In 2003, China's GDP per capita reached US$1,000 at the prevailing rate of exchange, indicating a step up in China's consumption structure. Today China's consumers are spending their money on education, housing, automobiles, computers, stocks and overseas travel. Living conditions have further improved. Clothing, food, housing and transportation show the greatest changes, reflecting greater concern for fashion, nutrition and home comfort. Traveling by taxi or in one's own car has become commonplace.
The Engel coefficient (food expenses as a percentage of total consumer spending) fell from 39.4 percent in 2000 to 36.7 percent in 2005, and although having not reached, but is gradually approaching developed countries' 30 percent; among rural households it fell from 49.1 percent to 45.5 percent.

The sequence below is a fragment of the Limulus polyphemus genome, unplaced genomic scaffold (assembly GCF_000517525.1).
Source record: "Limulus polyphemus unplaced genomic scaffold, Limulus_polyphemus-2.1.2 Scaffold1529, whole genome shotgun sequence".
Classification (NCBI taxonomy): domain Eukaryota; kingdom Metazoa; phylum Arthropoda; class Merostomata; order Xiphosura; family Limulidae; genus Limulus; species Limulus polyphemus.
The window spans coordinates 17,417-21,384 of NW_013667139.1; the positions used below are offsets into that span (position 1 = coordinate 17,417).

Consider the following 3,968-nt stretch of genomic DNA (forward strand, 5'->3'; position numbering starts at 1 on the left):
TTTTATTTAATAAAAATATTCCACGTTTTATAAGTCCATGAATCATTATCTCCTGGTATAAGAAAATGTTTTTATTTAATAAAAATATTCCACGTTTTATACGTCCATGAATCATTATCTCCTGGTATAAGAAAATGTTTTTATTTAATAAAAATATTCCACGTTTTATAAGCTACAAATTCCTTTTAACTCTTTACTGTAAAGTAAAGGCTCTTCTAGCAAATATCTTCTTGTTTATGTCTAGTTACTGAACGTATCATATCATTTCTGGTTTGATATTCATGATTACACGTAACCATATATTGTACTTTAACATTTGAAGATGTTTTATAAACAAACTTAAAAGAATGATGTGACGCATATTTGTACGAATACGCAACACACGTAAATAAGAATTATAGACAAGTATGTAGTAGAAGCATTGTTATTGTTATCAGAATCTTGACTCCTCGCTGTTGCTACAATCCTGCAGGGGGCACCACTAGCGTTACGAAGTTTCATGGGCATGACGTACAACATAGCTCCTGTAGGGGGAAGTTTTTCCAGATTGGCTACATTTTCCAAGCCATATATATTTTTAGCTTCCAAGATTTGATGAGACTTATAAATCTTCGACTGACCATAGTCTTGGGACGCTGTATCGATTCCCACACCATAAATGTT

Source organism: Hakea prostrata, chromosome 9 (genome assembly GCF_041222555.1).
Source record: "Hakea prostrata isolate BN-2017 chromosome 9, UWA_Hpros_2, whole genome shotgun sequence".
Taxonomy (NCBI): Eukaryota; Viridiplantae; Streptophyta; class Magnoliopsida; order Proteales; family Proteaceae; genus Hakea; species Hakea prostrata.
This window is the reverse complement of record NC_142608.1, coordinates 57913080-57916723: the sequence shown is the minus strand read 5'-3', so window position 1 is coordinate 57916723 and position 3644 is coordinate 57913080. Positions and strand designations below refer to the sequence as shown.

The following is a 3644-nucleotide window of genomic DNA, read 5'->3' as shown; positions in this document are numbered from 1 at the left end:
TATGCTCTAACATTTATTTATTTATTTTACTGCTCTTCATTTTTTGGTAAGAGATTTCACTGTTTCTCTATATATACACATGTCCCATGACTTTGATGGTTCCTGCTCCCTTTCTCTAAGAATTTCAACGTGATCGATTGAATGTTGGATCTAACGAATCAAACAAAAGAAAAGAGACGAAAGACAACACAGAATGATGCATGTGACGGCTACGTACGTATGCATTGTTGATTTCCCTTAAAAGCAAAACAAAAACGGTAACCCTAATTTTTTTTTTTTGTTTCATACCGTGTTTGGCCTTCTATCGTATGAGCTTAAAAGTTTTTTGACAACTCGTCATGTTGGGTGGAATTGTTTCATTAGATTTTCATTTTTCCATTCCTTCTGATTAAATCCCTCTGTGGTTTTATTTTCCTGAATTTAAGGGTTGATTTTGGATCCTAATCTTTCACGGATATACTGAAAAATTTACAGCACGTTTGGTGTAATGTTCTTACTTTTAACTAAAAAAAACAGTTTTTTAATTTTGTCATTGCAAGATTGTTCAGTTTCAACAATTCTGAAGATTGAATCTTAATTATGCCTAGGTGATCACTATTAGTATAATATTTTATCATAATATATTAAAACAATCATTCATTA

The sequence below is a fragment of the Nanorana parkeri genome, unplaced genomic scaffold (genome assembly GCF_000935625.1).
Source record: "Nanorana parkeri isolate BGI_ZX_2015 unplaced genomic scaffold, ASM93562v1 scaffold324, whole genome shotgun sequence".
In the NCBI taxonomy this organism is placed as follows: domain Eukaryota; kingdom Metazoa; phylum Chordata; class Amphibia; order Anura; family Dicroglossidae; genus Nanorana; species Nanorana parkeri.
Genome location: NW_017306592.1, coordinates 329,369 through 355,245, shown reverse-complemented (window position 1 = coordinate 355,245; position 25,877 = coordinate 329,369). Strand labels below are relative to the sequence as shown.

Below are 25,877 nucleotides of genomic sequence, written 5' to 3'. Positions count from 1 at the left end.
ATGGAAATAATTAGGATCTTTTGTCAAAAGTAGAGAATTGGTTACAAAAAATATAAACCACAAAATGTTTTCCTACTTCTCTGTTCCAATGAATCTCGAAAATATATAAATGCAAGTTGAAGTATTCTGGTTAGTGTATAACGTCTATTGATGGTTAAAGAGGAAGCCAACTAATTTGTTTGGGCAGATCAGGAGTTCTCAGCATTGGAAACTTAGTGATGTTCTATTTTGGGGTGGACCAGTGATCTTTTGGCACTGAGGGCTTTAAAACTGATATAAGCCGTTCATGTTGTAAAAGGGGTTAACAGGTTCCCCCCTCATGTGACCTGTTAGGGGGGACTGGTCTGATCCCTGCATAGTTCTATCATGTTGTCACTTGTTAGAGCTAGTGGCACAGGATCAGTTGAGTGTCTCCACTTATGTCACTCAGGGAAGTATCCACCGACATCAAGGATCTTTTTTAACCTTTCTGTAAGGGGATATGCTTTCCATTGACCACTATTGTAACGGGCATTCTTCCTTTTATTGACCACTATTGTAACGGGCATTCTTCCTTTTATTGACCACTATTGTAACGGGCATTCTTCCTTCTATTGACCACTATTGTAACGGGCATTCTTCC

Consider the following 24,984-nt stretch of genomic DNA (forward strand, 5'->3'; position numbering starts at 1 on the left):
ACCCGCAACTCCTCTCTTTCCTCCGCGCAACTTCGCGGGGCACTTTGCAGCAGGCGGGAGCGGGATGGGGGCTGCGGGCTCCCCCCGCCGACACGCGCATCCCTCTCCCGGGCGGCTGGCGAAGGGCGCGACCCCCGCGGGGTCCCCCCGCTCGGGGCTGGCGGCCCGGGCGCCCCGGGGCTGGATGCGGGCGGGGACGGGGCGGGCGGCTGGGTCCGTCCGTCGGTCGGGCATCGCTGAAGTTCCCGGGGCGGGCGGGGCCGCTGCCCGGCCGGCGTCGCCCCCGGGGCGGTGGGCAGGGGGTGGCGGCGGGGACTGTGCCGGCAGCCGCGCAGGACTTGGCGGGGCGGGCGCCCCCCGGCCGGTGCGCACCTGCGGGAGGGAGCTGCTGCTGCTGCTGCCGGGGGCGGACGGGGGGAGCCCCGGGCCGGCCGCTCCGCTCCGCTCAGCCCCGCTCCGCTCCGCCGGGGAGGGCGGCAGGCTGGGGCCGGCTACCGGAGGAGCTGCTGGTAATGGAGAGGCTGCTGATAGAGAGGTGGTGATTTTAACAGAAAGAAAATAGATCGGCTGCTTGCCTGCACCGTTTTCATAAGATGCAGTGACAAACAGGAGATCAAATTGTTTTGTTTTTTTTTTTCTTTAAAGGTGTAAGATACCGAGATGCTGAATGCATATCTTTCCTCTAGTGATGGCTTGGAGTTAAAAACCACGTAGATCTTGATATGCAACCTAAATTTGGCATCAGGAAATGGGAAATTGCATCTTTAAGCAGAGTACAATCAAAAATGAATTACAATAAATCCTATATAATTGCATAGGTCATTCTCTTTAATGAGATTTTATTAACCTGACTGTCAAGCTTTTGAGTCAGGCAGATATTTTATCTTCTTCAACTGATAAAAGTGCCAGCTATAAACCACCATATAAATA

People have more and better-quality consumer goods. Big-screen HD color TVs, fridge-freezers, and automatic washing machines have become the city dweller's first choice when replacing old household appliances. Air conditioners, home entertainment units, water heaters and exercise equipment also are popular consumer items; cars, video cameras and computers are becoming commonplace in the average home. In 2005, car sales in China increased by 21.4 percent. Of every 100 cars sold, at least 60 were bought by individuals, and in big cities the rate was over 80 percent. Expenditure on housing has also kept increasing, by over 30 percent nationwide in 2005. The average per capita living area for urban residents was 26 sq m and for rural residents nearly 30 sq m.